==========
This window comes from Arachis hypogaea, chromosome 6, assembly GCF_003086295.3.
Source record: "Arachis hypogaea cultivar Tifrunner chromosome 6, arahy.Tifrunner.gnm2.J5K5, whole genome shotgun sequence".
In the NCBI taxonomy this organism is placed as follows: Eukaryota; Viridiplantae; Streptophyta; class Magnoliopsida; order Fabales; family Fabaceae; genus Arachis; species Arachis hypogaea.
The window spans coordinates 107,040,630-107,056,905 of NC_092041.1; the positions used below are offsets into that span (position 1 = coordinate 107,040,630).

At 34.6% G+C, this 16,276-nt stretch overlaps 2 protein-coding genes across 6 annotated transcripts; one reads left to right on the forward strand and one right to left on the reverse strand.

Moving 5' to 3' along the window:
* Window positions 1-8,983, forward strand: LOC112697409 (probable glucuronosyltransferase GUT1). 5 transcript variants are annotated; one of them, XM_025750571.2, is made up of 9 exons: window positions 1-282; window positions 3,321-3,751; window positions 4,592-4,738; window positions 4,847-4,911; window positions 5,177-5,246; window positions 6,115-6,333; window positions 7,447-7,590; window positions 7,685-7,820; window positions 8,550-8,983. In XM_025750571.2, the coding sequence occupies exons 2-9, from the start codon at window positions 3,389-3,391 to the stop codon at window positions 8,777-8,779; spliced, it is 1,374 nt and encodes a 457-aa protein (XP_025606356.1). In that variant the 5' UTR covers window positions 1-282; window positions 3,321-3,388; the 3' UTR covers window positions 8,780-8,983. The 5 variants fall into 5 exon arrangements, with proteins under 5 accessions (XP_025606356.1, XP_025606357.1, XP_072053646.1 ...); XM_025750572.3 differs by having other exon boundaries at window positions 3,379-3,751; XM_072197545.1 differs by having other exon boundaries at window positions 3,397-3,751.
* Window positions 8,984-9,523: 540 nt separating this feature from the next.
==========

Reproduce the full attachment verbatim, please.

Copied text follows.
This window comes from Arachis hypogaea, chromosome 6, assembly GCF_003086295.3.
Source record: "Arachis hypogaea cultivar Tifrunner chromosome 6, arahy.Tifrunner.gnm2.J5K5, whole genome shotgun sequence".
In the NCBI taxonomy this organism is placed as follows: Eukaryota; Viridiplantae; Streptophyta; class Magnoliopsida; order Fabales; family Fabaceae; genus Arachis; species Arachis hypogaea.
The window spans coordinates 107,040,630-107,056,905 of NC_092041.1; the positions used below are offsets into that span (position 1 = coordinate 107,040,630).

At 34.6% G+C, this 16,276-nt stretch overlaps 2 protein-coding genes across 6 annotated transcripts; one reads left to right on the forward strand and one right to left on the reverse strand.

Moving 5' to 3' along the window:
* Window positions 1-8,983, forward strand: LOC112697409 (probable glucuronosyltransferase GUT1). 5 transcript variants are annotated; one of them, XM_025750571.2, is made up of 9 exons: window positions 1-282; window positions 3,321-3,751; window positions 4,592-4,738; window positions 4,847-4,911; window positions 5,177-5,246; window positions 6,115-6,333; window positions 7,447-7,590; window positions 7,685-7,820; window positions 8,550-8,983. In XM_025750571.2, the coding sequence occupies exons 2-9, from the start codon at window positions 3,389-3,391 to the stop codon at window positions 8,777-8,779; spliced, it is 1,374 nt and encodes a 457-aa protein (XP_025606356.1). In that variant the 5' UTR covers window positions 1-282; window positions 3,321-3,388; the 3' UTR covers window positions 8,780-8,983. The 5 variants fall into 5 exon arrangements, with proteins under 5 accessions (XP_025606356.1, XP_025606357.1, XP_072053646.1 ...); XM_025750572.3 differs by having other exon boundaries at window positions 3,379-3,751; XM_072197545.1 differs by having other exon boundaries at window positions 3,397-3,751.
* Window positions 8,984-9,523: 540 nt separating this feature from the next.